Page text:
In This Article Expand or collapse the "in this article" section Adolescence and the Media

  • Introduction
  • General Overviews/Handbooks
  • Encyclopedias
  • Journals
  • Media Usage
  • Media, Adolescents, and Family Life/Family Involvement
  • Safety in Cyberspace
  • Advocacy Groups and Policy/Guidelines to Protect Adolescents

Related Articles Expand or collapse the "related articles" sectionabout

Forthcoming Articles Expand or collapse the "forthcoming articles" section


Communication Adolescence and the Media
Thomas Frissen, Steven Eggermont
  • LAST REVIEWED: 21 June 2023
  • LAST MODIFIED: 28 June 2016
  • DOI: 10.1093/obo/9780199756841-0101


Media are an influential factor in the lives of today’s adolescents. Entertainment and information via television screens, video games, tablets, and other mobile media seize a significant amount of youth’s time in everyday life. Recent statistics indicated that the current-generation adolescents are exposed to media for an average of more than eleven hours per day (Rideout, et al. 2010, cited under General Overviews/Handbooks). The ubiquity of media may play a crucial role in how adolescents develop both socially and psychologically. Research has suggested that media affect how adolescents perceive their social world, how they evaluate their parents and peers, and how they identify themselves and see their own appearance. However, there does not really exist a univocal definition of adolescence. Instead, definitions vary between disciplines and cultures. Since the substantial part of the research on adolescents and media stems from psychological and sociological research traditions, this article follows the definition of adolescence as provided in the Encyclopedia of Children, Adolescents and the Media, edited by Jeffrey Jensen Arnett, et al. (Arnett, et al. 2007, cited under Encyclopedias). Adolescence is then defined by average pubertal timing for boys and girls and ranges from approximately ten to eighteen years old. Then as a transitional period between childhood and adulthood, adolescence is characterized by a pursuit for personal identity, a striving for autonomy, and a struggle for independence from parental/educators’ control. This development makes adolescents’’ values, attitudes, and norms easily malleable. In their preparation for adult roles and behavior, adolescents are especially vigilant for and vulnerable to external influences, such as peer evaluations and conforming to (gender) stereotypical behavior or social-cultural norms. For these aspects, the media function as an important beacon. For instance, traditional media (e.g., television shows) provide adolescents with “scripts” about how adults are supposed to act; media portray, for instance, the “norms” of conflict resolutions, not uncommonly in a context of violence and aggression; and media teach them about gender roles, stereotypical behavior, and sexual gratification. In addition, new media allow adolescents to communicate in a more self-directed way with friends and peers, while transcending the boundaries of parental authority. Also, mobile media enable adolescents to communicate in freedom from a specific context and without the constraints dictated by any family member. Not surprisingly, considerable academic effort has been devoted to exploring the media’s influence on adolescents’ development. This article aims to give an overview of the key research in this area, with a sharp focus on the developmental changes that adolescents undergo and how media and communication technology influence these changes. It is important to note here that the dominant center of attention within the academic field is structurally biased toward potential negative or worrisome consequences of media on adolescents. This article tries to provide a balanced though representative overview of the current status quaestionis of the arena.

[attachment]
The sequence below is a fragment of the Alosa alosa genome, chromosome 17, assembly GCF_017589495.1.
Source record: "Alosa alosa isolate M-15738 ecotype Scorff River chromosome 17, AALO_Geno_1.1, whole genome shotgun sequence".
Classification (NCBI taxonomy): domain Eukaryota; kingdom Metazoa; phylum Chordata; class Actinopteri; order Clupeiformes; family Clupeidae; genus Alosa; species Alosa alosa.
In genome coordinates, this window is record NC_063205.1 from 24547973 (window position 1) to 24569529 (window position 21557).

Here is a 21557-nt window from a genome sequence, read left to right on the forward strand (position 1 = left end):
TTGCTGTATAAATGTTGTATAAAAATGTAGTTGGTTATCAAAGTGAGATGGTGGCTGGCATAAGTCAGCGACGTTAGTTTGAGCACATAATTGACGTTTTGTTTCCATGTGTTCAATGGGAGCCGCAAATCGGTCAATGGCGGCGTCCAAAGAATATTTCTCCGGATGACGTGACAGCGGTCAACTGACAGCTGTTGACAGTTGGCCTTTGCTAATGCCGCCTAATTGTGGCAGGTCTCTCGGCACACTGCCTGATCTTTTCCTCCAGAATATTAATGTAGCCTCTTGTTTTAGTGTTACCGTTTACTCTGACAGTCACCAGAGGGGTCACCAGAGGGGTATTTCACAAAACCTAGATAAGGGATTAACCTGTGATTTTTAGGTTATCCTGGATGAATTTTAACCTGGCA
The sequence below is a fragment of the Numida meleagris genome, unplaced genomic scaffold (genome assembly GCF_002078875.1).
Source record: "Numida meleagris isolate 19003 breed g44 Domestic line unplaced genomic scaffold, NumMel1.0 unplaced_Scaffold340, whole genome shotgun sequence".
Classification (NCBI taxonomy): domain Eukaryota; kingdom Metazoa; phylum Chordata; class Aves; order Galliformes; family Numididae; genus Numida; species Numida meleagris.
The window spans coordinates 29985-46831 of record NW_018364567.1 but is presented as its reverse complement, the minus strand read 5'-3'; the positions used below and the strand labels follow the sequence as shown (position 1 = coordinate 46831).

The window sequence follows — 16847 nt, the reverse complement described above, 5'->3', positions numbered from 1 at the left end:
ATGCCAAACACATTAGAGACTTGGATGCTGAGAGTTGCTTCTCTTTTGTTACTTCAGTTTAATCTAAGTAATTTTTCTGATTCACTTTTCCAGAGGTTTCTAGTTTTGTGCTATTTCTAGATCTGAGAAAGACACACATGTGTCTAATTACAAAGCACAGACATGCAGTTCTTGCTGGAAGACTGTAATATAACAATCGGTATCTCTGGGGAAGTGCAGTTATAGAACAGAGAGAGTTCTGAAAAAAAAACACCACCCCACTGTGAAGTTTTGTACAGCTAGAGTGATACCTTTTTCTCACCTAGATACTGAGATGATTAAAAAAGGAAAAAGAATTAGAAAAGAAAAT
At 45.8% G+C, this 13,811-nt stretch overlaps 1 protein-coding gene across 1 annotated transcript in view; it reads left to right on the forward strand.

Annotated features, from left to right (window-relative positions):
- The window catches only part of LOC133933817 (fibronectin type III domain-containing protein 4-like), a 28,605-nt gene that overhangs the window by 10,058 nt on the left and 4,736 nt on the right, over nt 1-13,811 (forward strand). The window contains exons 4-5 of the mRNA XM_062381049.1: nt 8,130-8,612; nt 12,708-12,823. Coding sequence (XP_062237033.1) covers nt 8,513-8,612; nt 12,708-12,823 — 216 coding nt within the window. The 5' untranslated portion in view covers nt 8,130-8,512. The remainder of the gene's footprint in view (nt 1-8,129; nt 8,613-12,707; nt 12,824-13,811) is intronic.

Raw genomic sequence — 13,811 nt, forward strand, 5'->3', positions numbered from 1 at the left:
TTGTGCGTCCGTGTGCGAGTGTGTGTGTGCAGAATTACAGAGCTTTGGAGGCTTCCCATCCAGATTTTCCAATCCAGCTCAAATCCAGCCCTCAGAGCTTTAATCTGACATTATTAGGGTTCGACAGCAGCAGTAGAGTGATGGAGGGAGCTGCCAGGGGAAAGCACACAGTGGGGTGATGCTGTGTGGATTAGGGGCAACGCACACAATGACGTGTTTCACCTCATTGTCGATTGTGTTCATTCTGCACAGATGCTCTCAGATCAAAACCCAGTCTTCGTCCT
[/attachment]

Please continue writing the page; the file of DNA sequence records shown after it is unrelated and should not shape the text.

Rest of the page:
General Overviews/Handbooks

Research on the relationship between adolescents’ development and the media is by no means recent. In the early part of the 20th century, comic books were criticized as an influential medium that might have a harmful impact on children and adolescents. Next, with the rise of television, the criticism shifted to this new medium, and only recently, the Internet and its endless possibilities have been condemned as an equally possible threat for young users. In the long tradition of research on this subject, the focus has often been specifically on the youth development perspective, including both childhood and adolescence. As a consequence, the majority of the general overviews and handbooks on media use and its effects discuss both life stages. However, the fundamental works cited in this section all particularly provide an in-depth overview of media and adolescents’ development (e.g., with topics such as sexual development and gender identification). For instance, Strasburger, et al. 2014 provides a comprehensive and broad overview of how adolescents interact with all sorts of contemporary media. In a similar vein, Lemish 2013 provides an exhaustive overarching overview with adolescents both as audiences of and participants in media making. In contrast to these broad overviews, and from a more interdisciplinary angle, Calvert and Wilson 2011 dives more deeply into the developmental consequences of media in adolescents’ lives. Even more specific and detailed is Strasburger 1995, which focuses solely on the psychological impact of the media on adolescents’ development. The author brings a review of research findings on violence, sexual activity, and substance abuse, among other topics. Additionally, Roberts, et al. 2009 comprehensively discusses contextual influences of the media on adolescents’ development. As opposed to the research focus on the media’s influences, Rideout, et al. 2010 provides a comprehensive and empirically underpinned report on the usage patterns of adolescents in the United States. Finally, adolescents’ media usage is also viewed from a legal point of view in Levesque 2007, which discusses developmental research of media influences on adolescents’ behavior, legislations for regulating youth’s media use, and the “free speech” rights of adolescents according to law.